The moments after a car crash may pass in the blink of an eye. Before you know it, you’re back home, telling your family what happened to you and what your next steps are. However, it is crucial that you use this time to your advantage. This is your only time to survey the crash scene and get all of the evidence and information you need. By keeping your cool and spending a few minutes getting photographic evidence, you can prepare for a personal injury claim.
Looking for the right attorney for your car accident claim? The team at Turner, Onderdonk, Kimbrough & Howell are waiting to talk to you. Call our Chatom office at 251-336-3411 or our Bay Minette office at 251-336-3697 to set up a consultation right away.
The Role of Visual Evidence in a Claim
Visual evidence can support your claim in many different ways. You may be able to give a detailed report of what happened in the crash and how it affected you, but the saying “a picture is worth 1,000 words” is true in this case. What you say about the accident may be clouded by your personal experience and point of view. On the other hand, photos and videos are objective. The information in them paints a stark picture of what occurred and how everyone involved was affected.
Photographic evidence can also provide clarity after a collision. It may give context that you otherwise wouldn’t think to give. For example, a photo might show that the traffic lights were out of commission when the crash occurred, indicating that neither driver may be to blame. Photos can capture the weather, road conditions, road signage, and obstacles you may not have noticed at the time.
One of the key benefits of gathering visual evidence is that it freezes the crash scene in time. You do not ever get to go back to the crash scene as it was—the police clean it up as quickly as possible to help the flow of traffic and prevent secondary crashes. The evidence you gather after a collision can preserve the scene for posterity.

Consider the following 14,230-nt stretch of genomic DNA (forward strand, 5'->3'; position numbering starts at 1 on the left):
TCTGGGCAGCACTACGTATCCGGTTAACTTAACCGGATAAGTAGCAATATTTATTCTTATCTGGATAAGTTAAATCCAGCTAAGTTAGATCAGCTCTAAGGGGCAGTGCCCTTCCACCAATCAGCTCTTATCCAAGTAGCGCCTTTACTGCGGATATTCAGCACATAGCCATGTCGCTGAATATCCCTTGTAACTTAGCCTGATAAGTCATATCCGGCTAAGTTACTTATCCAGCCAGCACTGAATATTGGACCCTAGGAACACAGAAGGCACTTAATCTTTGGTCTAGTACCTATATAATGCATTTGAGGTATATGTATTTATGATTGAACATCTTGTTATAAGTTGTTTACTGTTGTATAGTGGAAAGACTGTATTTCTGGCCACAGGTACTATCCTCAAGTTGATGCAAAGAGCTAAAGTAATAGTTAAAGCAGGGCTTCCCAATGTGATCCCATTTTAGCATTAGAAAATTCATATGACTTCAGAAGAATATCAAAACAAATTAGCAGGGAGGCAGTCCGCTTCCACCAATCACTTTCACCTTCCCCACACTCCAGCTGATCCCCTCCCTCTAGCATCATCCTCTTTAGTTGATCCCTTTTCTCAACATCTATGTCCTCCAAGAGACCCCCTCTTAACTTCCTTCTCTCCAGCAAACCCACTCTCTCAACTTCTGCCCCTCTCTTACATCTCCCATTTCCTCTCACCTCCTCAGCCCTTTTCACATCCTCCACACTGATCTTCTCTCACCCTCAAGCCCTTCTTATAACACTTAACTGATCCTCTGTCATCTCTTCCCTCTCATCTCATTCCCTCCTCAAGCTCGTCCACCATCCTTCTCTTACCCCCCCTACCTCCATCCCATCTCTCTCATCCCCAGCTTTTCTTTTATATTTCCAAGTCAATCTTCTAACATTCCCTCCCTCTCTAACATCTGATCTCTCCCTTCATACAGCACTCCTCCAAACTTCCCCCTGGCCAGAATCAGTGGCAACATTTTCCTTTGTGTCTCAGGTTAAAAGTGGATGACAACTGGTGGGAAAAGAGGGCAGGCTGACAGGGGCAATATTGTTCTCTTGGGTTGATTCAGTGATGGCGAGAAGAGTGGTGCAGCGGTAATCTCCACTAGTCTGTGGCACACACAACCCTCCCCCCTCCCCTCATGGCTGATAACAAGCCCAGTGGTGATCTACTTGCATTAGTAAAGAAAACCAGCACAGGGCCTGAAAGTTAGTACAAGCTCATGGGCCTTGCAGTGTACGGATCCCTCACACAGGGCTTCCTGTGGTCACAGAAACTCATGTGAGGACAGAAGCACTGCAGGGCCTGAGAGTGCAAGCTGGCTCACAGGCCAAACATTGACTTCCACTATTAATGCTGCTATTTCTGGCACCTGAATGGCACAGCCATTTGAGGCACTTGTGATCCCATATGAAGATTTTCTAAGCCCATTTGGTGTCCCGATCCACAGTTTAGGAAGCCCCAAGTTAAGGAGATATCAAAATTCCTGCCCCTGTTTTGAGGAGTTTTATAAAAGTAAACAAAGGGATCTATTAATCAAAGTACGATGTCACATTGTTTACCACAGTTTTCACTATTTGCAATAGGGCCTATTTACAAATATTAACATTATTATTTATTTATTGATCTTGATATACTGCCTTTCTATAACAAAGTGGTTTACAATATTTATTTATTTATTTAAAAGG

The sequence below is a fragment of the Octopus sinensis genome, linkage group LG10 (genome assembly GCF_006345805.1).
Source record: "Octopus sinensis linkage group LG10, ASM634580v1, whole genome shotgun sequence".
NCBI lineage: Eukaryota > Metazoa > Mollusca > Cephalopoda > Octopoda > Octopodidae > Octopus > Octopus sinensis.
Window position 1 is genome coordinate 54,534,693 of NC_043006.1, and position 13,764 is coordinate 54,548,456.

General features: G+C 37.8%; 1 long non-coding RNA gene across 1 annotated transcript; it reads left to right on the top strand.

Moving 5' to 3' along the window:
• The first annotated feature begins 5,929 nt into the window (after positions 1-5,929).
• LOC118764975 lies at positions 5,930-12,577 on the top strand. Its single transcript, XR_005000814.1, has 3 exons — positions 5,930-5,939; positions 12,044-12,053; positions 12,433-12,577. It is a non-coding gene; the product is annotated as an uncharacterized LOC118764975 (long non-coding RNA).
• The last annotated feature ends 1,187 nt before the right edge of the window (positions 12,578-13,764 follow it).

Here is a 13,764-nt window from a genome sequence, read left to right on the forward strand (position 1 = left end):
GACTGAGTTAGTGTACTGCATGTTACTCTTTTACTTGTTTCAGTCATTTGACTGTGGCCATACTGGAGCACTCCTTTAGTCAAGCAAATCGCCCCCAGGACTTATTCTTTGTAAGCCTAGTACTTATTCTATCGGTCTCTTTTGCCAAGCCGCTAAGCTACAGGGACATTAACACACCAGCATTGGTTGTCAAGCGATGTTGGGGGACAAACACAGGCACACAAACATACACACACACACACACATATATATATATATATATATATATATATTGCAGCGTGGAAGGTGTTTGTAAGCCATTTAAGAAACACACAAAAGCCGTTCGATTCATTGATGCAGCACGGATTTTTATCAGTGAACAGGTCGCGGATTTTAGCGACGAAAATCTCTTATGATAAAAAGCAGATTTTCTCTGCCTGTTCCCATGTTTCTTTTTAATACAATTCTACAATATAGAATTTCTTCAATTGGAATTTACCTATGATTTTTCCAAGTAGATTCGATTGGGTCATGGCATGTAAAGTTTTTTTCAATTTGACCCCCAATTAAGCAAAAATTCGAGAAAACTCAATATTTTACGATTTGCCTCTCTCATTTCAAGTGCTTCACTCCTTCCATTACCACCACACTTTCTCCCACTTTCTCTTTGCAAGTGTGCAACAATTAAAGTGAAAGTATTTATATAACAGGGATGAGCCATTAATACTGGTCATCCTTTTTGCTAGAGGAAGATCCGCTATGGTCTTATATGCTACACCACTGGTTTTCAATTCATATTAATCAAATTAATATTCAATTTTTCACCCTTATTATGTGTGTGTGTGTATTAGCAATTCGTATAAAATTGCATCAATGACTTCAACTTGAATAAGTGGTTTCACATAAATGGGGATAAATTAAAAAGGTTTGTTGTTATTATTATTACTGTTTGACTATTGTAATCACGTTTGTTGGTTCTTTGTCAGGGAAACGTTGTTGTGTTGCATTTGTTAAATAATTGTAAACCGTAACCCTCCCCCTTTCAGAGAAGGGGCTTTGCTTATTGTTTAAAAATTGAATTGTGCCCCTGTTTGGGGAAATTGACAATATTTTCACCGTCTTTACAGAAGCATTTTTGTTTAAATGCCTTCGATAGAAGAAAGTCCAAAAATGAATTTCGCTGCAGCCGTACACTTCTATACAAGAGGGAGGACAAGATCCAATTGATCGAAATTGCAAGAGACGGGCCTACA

The evidence you gather can also enhance your credibility. If the photos and videos you take back up what you experienced during the crash, that shows the insurance companies that your words carry some weight. They can also corroborate statements provided by eyewitnesses.
Photos and Videos to Take After a Car Crash
In general, you want to take as many photos and videos as you can. Take them from different distances and angles to capture different details. Some of the things you may want to document include:
- Vehicle damage, including dents, scrapes, a deployed airbag, broken components, and other visible damage
- The scene as a whole; this provides important context
- Skid marks and debris on the road, as these may provide information about both vehicles’ speed and any evasive action taken by both drives
- The weather conditions
- Traffic conditions
- Injuries suffered by you and your passengers
- Road signs and signals
- Both vehicles’ license plates and VINs
- Any eyewitnesses, as long as you have their consent—your photos can prove that they actually witnessed the crash
How Your Attorney May Use Your Photos and Videos
Your attorney can utilize your evidence in a variety of ways. First, they’ll use it during their investigation. Your videos and photos can provide insight that allows your attorney to build the strongest case possible. From there, they may use it to establish liability and determine whom they should pursue for compensation.
Your evidence can really help you when it’s time to seek compensation. It’s likely that your attorney will use your evidence during negotiations with the insurance company. They may show where the other driver went wrong, the extent of your injuries, and the damage caused to your vehicle. Should negotiations be unsuccessful, you can expect your photos and videos to be used in court.
Choose Turner, Onderdonk, Kimbrough & Howell for Your Injury Claim
The sooner you start working with the team at Turner, Onderdonk, Kimbrough & Howell, the sooner we can start building your case. You can set up your consultation now by calling our Chatom office at 251-336-3411, calling our Bay Minette office at 251-336-3697, or sending us a message online.